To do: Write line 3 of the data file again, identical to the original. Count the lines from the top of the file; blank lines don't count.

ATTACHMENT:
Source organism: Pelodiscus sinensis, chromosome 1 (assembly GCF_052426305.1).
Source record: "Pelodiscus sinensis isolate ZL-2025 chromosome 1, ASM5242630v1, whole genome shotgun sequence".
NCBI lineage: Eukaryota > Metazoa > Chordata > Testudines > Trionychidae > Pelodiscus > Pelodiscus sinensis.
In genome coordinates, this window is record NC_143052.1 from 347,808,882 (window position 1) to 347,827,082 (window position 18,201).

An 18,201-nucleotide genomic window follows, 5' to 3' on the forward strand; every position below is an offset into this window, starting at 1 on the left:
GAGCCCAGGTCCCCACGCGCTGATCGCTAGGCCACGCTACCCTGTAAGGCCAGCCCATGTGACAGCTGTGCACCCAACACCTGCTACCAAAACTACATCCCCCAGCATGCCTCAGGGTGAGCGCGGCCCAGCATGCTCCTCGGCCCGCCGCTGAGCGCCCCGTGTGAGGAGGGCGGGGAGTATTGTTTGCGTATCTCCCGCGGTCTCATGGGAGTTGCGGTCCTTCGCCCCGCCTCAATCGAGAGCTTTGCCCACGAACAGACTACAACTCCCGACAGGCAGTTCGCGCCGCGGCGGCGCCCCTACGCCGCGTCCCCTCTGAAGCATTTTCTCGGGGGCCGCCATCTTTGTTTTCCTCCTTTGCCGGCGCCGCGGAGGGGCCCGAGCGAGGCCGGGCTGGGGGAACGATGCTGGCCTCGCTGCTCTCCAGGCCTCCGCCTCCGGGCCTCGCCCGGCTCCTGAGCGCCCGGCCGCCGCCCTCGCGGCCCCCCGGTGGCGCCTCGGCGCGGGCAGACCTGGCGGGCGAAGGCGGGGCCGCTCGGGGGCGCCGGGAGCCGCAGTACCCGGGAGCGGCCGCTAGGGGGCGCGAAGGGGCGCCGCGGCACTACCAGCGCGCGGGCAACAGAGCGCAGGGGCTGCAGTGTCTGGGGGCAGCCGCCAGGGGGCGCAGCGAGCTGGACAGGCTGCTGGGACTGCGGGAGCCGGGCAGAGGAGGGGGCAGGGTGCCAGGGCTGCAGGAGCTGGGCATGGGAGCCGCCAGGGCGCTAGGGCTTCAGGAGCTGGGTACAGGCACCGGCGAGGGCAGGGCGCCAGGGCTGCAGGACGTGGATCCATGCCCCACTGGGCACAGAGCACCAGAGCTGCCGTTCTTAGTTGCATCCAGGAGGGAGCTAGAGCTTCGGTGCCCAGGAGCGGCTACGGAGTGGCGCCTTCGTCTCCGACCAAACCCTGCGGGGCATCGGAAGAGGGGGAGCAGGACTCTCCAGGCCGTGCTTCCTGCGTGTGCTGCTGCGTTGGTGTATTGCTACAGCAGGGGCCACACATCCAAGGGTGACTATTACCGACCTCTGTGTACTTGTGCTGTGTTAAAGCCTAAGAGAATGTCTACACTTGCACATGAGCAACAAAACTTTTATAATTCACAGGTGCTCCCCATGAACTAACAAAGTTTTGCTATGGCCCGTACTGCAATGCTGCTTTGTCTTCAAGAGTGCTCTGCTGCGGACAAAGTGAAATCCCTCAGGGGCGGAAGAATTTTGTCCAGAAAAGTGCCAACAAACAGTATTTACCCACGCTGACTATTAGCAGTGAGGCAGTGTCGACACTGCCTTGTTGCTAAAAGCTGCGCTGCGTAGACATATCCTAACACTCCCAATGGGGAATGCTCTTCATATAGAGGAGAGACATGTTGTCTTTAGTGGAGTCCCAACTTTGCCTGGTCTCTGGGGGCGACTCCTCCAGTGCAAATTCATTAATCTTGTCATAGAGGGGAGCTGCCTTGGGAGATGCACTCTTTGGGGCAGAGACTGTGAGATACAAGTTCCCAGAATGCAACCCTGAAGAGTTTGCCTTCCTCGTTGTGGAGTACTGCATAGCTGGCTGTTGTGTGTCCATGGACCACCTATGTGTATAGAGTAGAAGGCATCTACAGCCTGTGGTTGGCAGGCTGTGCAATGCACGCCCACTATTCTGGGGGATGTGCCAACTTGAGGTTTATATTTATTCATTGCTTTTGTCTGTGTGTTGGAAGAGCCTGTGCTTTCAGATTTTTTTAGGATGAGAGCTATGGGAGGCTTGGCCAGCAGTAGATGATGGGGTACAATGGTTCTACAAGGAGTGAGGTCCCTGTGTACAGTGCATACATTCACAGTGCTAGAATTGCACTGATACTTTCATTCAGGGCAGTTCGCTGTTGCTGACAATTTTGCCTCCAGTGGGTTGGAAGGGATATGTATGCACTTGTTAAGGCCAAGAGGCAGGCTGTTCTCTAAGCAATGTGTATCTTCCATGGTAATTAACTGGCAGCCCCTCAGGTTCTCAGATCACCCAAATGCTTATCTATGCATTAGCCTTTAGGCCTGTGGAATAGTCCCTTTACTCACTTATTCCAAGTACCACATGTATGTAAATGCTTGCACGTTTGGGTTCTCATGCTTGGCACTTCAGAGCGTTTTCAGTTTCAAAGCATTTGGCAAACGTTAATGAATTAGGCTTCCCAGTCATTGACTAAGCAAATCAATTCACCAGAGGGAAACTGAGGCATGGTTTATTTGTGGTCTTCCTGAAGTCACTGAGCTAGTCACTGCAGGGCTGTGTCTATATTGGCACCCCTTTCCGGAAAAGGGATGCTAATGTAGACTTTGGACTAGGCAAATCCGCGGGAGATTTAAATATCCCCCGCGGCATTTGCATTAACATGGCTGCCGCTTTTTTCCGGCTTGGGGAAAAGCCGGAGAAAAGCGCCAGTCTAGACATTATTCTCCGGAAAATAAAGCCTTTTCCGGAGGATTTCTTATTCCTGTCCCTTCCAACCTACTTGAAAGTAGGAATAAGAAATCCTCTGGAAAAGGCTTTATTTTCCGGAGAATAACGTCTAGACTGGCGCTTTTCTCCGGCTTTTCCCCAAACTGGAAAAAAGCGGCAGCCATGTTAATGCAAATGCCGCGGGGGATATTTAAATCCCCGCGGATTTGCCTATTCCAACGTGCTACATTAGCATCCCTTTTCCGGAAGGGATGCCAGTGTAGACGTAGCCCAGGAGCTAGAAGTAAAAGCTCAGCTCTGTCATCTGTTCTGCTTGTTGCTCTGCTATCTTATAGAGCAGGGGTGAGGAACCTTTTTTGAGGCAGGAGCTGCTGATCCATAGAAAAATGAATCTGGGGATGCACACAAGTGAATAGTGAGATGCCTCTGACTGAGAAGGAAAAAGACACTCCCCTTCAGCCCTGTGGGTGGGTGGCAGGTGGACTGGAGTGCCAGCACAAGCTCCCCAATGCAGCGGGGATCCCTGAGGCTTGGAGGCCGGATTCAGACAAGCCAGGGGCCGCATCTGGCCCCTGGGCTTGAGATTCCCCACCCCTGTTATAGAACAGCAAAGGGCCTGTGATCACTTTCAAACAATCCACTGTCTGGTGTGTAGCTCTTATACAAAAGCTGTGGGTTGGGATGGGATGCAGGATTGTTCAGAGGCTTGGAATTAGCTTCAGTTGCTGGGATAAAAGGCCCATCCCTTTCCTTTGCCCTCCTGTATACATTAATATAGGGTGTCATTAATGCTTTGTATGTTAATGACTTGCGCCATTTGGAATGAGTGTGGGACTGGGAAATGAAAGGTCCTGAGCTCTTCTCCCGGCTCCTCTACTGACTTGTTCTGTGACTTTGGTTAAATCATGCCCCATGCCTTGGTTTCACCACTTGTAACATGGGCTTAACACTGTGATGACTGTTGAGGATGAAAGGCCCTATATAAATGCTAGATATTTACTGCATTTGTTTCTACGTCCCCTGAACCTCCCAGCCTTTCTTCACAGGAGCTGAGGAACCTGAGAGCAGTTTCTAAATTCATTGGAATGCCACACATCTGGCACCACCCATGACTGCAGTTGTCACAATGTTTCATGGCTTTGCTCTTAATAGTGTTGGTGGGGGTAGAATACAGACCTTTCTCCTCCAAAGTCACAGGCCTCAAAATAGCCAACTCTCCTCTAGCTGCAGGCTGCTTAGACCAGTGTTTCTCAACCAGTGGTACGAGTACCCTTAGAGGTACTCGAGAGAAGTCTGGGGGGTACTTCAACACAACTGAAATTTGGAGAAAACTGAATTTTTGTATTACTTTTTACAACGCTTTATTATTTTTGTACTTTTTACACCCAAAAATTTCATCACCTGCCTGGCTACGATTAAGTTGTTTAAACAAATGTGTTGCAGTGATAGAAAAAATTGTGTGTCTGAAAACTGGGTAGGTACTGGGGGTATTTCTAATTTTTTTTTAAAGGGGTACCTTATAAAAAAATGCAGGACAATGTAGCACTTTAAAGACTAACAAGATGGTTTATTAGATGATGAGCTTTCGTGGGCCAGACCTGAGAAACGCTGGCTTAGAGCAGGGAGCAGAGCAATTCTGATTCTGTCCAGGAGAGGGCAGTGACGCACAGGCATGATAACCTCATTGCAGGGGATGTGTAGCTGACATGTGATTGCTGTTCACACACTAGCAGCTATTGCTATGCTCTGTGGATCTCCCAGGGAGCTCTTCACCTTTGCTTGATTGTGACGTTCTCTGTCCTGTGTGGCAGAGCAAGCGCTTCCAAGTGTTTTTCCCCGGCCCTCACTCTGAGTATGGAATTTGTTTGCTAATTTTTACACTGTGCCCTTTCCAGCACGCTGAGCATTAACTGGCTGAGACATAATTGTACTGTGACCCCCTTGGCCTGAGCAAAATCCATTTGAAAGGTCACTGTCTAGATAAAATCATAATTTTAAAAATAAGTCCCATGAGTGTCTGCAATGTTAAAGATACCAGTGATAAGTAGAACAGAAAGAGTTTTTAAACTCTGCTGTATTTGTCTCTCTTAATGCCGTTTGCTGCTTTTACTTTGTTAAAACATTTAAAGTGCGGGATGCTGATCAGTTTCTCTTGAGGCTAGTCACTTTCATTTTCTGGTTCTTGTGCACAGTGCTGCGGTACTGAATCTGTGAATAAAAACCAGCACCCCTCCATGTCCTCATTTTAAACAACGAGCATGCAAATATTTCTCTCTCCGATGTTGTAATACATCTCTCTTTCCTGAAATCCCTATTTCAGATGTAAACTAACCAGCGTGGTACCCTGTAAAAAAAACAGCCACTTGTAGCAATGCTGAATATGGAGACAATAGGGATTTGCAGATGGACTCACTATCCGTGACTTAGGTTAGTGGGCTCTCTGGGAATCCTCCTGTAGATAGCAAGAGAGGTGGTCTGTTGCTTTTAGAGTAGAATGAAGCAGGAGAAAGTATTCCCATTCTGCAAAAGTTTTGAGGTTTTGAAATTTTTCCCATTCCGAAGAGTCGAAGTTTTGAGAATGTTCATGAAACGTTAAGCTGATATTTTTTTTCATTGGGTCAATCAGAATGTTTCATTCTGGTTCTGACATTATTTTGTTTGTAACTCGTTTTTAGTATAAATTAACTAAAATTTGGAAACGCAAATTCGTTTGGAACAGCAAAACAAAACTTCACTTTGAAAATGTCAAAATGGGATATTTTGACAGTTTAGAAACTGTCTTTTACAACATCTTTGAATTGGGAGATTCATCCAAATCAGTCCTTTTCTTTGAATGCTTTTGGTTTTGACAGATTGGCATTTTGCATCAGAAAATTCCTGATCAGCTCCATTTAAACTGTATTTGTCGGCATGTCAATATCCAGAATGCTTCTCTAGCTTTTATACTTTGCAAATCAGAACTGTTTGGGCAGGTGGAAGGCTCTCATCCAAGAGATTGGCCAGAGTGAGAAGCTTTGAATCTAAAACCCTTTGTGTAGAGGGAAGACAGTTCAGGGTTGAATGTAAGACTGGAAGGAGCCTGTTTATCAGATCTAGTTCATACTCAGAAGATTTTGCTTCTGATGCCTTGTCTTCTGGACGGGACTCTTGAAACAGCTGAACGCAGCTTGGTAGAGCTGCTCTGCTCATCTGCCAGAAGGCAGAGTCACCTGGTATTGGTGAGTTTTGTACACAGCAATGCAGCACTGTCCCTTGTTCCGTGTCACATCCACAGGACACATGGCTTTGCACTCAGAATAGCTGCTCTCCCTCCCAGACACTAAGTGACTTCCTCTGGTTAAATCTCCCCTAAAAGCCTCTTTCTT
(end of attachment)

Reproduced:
NCBI lineage: Eukaryota > Metazoa > Chordata > Testudines > Trionychidae > Pelodiscus > Pelodiscus sinensis.